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must. not. look. at. camera.

must. not. look. at. camera.

An artfully adapted version of the popular manga that honorablly stays true to every minute detail and gets everything from the manga right but everything else wrong.

As Scott Mccloud explained in his revolutionary book “Understanding Comics”, one way to think about comics is to see it as sequential art, where there is a kind of closure between the frames which requires the human imagination to fill in the gaps based on the frames surrounding them (example).  In other words, comics (or so-called “graphic novels”), have their own form of storytelling.

20th Century Boys the manga is one prime example of comics as a form of art and storytelling.  In this triple-award winning series, Naoki Urasawa crafts a deviously intriguing world where the most subtle changes in a facial expression can tell you a million words about what the character is thinking and where the smallest plot detail can shape the overall story arc.  The characters are vivid, the plot thickens to a pulp, and the “gaps” it leaves masterfully incites your imagination.  It is a classic story about characters with flawed pasts, heroes that are villains, villains that are heroes, and the childhood dreams we grow to forget about.

Kenji Endo (played by Toshiaki Karasawa of Casshern “fame”) is your average midlife failure.  A wannabe rock star during his younger years, he now lives with his mother and his runaway sister’s fatherless daughter and makes a living running his family’s patron-less convenience store.  However, one day he hears about a mysterious cult run by a suspicious entity who goes by the name of “Friend” and uses a symbol that is hauntingly familiar to him.  As the story unravels, Kenji finds himself in the middle of a worlwide conspiracy to take over the world that is somehow linked to a childhood story he once crafted with his friends.  And thus, it is left to Kenji who must call upon not only his childhood memories, but also their dated dreams and beliefs, that, together with the power of his friends, the good can smite evil and heroes will save the world.

Adapted to film (first of a trilogy), the movie stays true to its manga form both canonically and aesthetically.  In fact, director Yukihiko Tsutsumi gets every minute detail transferred to live action almost religiously.  After all, why fix what isn’t broken?  The casting, for example, was spot on.  Fans of the manga can spot their favorite characters as soon as their faces appear on screen.  I did not reread the manga before going to the film, yet I was able to remember the dialogues as they were spoken as well as recognize the scenes as they were flashed onto the screen.  Even the music that the protagonist Kenji Endo plays on his guitar seem to be exactly like how it’s supposed to be.

Built upon a large budget, for an Asian film, fans of the manga will instantly love the characters, buildings, scenes, inventions, and other aesthetics taken directly from the manga.  Although I too am blinded as a result of being one of those fans, I expect those unfamiliar with the series to discover its charm as well as be intrigued by the underlying plot as well.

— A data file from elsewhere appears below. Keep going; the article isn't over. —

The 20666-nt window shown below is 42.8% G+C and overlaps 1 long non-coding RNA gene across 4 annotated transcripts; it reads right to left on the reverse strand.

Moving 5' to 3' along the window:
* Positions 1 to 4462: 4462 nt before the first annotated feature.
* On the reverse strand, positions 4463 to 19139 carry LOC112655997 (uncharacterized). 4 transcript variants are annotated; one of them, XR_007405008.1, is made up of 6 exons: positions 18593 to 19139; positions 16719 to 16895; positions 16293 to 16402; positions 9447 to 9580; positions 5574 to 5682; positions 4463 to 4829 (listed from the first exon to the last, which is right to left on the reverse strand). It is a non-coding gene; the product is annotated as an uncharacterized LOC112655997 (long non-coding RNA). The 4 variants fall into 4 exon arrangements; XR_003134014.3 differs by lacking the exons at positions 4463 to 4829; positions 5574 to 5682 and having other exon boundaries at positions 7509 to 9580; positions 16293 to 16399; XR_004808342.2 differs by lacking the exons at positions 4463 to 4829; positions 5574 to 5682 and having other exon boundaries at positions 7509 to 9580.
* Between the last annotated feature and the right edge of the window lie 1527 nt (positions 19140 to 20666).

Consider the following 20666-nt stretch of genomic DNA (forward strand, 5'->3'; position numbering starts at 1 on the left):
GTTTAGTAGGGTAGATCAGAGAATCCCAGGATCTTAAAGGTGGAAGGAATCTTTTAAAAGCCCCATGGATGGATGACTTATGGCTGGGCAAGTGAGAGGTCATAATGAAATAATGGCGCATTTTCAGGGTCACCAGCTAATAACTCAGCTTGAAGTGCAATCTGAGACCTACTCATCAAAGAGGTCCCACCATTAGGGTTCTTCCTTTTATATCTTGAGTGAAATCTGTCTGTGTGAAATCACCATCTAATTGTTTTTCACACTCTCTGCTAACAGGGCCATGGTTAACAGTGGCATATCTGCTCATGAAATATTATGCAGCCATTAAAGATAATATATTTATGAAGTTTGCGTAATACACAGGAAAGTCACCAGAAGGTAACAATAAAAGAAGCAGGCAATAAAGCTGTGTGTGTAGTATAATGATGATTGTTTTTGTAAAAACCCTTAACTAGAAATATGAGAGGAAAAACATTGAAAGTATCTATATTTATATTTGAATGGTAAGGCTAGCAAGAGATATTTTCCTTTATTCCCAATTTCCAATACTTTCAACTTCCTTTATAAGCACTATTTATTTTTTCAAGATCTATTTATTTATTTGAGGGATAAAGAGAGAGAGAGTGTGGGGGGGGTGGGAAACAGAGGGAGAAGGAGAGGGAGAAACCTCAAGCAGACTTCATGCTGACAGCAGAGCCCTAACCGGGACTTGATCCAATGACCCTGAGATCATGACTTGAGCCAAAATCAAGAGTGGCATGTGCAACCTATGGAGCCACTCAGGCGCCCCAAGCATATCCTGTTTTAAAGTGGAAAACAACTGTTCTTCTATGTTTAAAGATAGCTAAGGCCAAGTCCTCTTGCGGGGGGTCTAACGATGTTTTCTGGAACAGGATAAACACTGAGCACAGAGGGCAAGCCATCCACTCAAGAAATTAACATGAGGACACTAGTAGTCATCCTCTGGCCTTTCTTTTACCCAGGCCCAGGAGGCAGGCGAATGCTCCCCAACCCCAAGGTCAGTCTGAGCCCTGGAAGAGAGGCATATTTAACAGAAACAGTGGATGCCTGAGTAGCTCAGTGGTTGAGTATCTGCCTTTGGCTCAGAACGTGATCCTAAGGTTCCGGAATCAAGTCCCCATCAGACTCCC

Yet, film consists of much different storytelling elements than the frames in a comic.  And it is theses gaps of movement, sound, and pace that a comic artfully asks you to fill in but a movie must display that is done wrong.  While the screenplay stays true to its origins, it severely lacks in the areas that were not there to copy from the comic.  While the length (2.40 hrs) is understandable given the comic’s immensely detailed storyline, the pacing and transition between scenes is inexcusable.  Its reportoire of music is excellent, yet the way it chooses to execute them is incomprehensible.

Imagine yourself riding on a bus.  Conincidentally, you find many of your old friends on the same bus and exchange pleasurable conversation.  The seat is nice.  The atmosphere is warm.  But then, the bus finds itself in a traffic jam.  There aremany starts and stops, and at first you ignore it.  Eventually, you get a false hope that the bus is finally building pace, only to find the momentum cut short once again.  Finally, tension reaches a tipping point, and you can no longer look past the irritation despite the many other comforts the bus tries to throw at you.  Your overall experience is permanently tarnished.

For example, it is Naoki Urasawa’s style to often end chapters with a frame that often reveals a major plot point and introduces a feeling of intense suspense or revelation down your spine.  The way the film handles this is often by cutting short whatever music was playing that was supposed to build suspense, and showing the aforementioned plot point with what is supposed to be an eerie silence.  Yet, the visual seems too short, the music is cut-off abruptly without a notable transtion, and you seem forced into that “ah, the plot thickens” moment.

A lot of this flawed use of music and transition is found throughout the film and undermines its potential to be an enjoyable view, even as a cult (although a predominantly large cult) film.  In the end,  even the hardcore fans will ultimately grow tired of the poor execution, staying interested only to see what the next scene from their beloved belated coming-of-age story will look like in live form.  Others will look at their watches and wonder when it will ever end.

20th Century Boys the movie is an epic in disguise, holding promises of maturity, but ultimately just a nascent wonder of dreams and promises left behind.

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